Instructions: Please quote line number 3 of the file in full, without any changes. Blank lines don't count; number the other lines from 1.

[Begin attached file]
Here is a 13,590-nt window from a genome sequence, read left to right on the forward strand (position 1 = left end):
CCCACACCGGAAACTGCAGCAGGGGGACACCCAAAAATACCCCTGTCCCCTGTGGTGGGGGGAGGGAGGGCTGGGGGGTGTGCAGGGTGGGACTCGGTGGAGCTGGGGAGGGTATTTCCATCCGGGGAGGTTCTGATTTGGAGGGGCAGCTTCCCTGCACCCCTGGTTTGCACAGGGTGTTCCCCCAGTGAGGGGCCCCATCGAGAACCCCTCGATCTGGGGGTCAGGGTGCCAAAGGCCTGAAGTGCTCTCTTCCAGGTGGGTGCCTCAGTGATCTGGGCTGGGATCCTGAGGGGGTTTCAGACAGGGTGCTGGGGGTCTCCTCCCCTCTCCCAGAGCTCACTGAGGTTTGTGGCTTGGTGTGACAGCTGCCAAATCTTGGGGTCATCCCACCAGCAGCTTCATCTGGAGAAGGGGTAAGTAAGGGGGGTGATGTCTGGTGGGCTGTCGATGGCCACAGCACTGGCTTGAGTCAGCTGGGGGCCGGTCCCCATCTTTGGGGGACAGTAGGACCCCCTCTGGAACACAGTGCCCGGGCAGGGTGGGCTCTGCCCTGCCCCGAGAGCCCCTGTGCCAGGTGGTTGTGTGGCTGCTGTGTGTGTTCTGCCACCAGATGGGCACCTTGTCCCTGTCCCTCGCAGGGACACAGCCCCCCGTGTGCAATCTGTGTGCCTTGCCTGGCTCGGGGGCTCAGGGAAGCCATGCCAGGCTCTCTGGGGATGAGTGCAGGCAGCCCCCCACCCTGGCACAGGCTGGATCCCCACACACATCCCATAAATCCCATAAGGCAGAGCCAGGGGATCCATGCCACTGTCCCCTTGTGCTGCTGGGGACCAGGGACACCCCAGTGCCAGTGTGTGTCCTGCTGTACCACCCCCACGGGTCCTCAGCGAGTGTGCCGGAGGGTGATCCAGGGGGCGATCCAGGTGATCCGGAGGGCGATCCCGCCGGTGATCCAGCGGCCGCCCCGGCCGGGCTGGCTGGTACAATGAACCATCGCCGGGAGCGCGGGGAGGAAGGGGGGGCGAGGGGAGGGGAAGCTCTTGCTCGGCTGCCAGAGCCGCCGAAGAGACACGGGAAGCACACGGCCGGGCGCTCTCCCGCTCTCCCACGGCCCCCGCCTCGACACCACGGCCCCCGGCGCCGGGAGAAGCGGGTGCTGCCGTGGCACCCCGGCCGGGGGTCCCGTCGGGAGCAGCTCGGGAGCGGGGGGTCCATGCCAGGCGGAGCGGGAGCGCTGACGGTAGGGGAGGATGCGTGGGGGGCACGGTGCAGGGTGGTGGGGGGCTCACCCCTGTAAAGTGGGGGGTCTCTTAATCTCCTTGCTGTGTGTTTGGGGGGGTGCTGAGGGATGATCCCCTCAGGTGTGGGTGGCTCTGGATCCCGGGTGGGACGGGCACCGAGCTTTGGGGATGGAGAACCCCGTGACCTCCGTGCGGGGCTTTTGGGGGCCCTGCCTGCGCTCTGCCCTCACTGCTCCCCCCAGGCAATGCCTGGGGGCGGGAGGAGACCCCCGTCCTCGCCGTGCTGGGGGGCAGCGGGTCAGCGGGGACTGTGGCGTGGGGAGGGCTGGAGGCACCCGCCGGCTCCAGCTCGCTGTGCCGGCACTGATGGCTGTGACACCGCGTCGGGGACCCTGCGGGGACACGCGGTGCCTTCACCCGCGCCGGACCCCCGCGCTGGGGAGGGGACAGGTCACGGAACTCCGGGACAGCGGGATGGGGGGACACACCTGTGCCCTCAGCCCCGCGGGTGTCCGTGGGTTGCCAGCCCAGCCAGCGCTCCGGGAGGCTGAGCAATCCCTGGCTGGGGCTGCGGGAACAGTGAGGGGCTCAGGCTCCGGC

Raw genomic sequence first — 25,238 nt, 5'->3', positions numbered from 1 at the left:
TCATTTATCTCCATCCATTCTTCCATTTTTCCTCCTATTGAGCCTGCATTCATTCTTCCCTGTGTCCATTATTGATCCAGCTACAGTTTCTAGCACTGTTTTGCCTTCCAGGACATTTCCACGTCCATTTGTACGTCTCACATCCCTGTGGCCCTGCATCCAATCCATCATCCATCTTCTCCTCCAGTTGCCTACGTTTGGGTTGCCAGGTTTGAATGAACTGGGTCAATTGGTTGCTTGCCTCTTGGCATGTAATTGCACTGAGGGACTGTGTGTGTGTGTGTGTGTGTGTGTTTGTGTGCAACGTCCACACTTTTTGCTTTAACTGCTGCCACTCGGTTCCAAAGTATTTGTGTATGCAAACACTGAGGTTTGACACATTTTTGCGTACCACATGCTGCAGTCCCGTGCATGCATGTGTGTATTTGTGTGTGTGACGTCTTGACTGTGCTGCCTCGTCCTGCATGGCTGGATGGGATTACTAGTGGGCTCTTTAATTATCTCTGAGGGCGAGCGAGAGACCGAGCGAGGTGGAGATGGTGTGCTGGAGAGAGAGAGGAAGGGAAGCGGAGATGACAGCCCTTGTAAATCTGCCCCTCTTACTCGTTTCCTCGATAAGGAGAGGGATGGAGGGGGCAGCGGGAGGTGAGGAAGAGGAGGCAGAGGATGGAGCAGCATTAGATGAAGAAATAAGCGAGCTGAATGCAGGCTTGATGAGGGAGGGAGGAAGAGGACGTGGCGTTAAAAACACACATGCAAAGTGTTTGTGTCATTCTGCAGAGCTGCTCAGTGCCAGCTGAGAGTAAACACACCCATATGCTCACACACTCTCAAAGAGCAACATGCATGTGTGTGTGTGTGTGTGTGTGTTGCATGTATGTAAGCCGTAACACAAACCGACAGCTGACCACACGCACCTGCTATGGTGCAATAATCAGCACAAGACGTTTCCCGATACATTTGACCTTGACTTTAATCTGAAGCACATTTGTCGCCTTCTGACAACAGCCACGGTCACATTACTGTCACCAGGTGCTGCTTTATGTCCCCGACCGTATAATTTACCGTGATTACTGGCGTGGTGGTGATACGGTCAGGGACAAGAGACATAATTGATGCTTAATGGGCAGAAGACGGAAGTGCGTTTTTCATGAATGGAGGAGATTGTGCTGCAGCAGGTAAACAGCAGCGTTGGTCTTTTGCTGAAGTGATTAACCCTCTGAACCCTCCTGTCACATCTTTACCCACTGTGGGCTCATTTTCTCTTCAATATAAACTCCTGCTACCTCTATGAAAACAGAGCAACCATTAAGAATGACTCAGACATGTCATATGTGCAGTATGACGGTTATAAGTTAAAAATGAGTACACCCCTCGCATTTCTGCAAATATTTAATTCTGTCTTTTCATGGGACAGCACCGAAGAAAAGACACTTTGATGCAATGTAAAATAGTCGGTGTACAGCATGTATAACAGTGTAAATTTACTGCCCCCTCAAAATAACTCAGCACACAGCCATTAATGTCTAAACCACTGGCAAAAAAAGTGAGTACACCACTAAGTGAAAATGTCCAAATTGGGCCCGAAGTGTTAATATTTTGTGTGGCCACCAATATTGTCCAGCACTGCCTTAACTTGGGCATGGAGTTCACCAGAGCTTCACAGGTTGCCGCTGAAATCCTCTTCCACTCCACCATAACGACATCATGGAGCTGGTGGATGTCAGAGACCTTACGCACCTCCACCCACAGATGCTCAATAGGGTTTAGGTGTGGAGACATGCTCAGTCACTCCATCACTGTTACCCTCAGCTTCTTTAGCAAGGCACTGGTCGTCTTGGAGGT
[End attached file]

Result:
Raw genomic sequence first — 25,238 nt, 5'->3', positions numbered from 1 at the left: